One of the most unique environments in the world survives on Costa Rica’s mountaintops-at least for the moment.  Cloud forests like Monteverde’s are formed by a combination of wind and geography (individual cloud forest descriptions are listed in the menu to the left).

When tradewinds flow from the northeast across the warm Caribbean Sea they drive moist air into the Cordillera Tilarán.  The slope of the mountains pushes the air upwards to cooler elevations around Montevede.  Since cool air holds less moisture the excess humidity forms tiny droplets, mist and clouds.


Orographic Forcing
When topology like the Cordillera de Tiláran pushes moving air up and creates clouds it's called orographic forcing (©Toucan Guides)

When tiny droplets are deposited on surfaces before they collect together and fall as rain it’s called horizontal precipitation and in cloud forests it can be the main source of moisture.  

Peaks enveloped by tradewind-derived clouds can capture huge amounts of water when they are covered with tropical montane cloud forests.  Their sponge-like epiphytes (mosses, ferns and bromeliads) massively increase the surface area for horizontal precipitation.  The whole ecozone functions as a water regulator-soaking it up in the rainy season (preventing erosion), and releasing vapor to the atmosphere and runoff downstream in the dry season.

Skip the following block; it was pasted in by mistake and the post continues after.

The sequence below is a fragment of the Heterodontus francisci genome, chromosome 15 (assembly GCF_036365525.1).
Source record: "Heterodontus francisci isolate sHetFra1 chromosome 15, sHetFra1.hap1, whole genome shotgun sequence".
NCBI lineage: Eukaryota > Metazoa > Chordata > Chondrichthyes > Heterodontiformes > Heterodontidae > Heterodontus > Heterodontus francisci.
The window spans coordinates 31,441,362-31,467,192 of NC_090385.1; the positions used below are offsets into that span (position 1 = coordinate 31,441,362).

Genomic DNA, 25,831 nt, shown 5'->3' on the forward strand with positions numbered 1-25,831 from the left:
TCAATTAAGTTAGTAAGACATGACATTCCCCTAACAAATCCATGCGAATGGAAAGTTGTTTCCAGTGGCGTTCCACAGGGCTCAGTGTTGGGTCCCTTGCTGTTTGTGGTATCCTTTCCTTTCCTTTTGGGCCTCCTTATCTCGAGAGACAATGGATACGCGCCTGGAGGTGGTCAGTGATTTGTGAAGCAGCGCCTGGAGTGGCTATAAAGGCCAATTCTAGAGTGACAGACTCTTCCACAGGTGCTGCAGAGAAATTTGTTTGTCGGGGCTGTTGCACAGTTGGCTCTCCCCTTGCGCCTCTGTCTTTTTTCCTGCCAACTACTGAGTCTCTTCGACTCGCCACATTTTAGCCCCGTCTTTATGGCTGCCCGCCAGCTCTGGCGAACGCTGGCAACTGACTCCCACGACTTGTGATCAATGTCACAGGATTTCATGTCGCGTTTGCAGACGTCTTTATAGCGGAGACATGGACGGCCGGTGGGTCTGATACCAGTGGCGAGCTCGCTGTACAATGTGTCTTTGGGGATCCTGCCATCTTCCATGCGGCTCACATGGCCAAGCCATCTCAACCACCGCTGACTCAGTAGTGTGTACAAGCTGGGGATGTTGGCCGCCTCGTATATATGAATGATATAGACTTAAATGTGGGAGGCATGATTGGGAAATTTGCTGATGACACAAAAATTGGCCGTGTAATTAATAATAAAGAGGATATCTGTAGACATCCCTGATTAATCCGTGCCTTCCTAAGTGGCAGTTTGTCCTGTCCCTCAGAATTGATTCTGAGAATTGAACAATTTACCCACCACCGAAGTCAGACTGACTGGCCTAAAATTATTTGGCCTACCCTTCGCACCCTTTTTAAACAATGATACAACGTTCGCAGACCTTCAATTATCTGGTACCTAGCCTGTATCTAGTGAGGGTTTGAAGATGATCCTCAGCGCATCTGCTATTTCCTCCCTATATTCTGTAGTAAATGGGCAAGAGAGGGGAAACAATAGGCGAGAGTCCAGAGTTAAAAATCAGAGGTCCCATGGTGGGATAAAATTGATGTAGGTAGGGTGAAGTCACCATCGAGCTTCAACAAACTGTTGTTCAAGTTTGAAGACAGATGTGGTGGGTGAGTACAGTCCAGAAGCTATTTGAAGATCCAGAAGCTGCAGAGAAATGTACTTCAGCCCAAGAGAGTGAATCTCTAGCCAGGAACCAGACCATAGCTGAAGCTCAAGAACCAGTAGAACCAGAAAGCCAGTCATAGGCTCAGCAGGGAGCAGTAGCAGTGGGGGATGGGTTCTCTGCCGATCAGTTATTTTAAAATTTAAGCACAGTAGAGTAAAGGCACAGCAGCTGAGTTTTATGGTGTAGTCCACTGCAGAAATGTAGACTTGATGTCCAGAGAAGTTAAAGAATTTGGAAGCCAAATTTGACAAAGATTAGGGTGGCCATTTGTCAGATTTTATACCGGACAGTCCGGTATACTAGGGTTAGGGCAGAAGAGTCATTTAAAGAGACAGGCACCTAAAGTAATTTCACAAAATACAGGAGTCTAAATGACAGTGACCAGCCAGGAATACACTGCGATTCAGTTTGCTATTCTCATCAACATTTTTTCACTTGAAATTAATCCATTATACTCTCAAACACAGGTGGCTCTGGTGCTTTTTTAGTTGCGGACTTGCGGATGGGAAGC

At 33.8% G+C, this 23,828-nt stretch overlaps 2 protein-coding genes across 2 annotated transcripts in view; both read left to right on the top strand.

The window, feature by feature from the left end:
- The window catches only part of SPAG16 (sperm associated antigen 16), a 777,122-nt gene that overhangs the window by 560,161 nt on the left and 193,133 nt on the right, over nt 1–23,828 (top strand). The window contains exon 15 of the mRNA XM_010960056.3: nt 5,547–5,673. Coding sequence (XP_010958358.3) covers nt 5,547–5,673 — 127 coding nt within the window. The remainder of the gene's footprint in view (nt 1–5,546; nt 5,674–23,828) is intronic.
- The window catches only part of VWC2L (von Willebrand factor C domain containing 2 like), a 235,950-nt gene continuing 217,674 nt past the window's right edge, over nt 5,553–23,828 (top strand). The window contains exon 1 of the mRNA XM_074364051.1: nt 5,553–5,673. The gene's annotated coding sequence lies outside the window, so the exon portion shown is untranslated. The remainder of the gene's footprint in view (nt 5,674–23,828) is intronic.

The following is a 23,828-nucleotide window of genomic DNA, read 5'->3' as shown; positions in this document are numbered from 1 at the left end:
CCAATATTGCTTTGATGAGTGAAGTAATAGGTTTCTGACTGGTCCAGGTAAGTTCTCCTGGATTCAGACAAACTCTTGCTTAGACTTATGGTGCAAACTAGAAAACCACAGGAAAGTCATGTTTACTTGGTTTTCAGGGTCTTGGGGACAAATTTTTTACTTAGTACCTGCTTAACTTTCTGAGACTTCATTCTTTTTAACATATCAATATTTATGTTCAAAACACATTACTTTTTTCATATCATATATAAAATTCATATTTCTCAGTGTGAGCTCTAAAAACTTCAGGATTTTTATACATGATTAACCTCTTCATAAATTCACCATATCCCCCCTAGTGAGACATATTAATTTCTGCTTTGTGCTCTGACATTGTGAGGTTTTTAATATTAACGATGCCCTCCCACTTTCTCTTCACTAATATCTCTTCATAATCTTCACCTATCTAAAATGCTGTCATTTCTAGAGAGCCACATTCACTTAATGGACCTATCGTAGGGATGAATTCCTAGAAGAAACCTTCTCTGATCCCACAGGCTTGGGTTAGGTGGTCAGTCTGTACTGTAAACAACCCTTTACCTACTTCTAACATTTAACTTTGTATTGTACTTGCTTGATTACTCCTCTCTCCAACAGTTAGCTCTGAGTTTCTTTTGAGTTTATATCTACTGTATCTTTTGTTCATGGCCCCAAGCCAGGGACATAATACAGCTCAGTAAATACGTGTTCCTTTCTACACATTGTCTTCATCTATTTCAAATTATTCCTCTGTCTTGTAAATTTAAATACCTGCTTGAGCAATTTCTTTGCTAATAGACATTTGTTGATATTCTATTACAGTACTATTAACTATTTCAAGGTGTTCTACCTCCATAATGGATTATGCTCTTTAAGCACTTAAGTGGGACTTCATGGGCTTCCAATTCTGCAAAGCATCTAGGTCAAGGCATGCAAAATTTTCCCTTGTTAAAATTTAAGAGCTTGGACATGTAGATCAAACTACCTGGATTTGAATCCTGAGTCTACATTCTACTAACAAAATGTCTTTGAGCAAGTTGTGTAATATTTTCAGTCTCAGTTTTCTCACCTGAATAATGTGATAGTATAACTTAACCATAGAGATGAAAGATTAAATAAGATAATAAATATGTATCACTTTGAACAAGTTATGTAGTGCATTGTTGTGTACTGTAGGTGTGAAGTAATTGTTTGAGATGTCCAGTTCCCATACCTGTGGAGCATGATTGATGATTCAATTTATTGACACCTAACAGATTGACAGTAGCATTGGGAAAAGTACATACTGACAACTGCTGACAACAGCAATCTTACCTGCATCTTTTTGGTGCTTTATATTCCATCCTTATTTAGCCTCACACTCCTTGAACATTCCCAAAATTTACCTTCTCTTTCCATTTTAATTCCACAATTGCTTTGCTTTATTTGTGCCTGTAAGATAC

Cloud forests are distinctive biologically as well. They don’t quite match the biodiversity found in the world champion ecozone-tropical lowland rainforests-but they exceed them in uniqueness. The concentration of endemics (species found in only one location) is higher than other locations except for islands like the classic example at Galapagos which are isolated by the ocean.

Deforestation eliminated most of the world’s tropical montane cloud forests years ago and continues today.  Unfortunately even protected areas like Monteverde Cloud Forest Reserve are threatened as rising world temperatures move the elevation where the clouds first form higher and higher.  Plants and animals from lower climactic associations have been encroaching on the reserve and other Costa Rican cloud forest areas for more than a decade. 


Visit while you still can.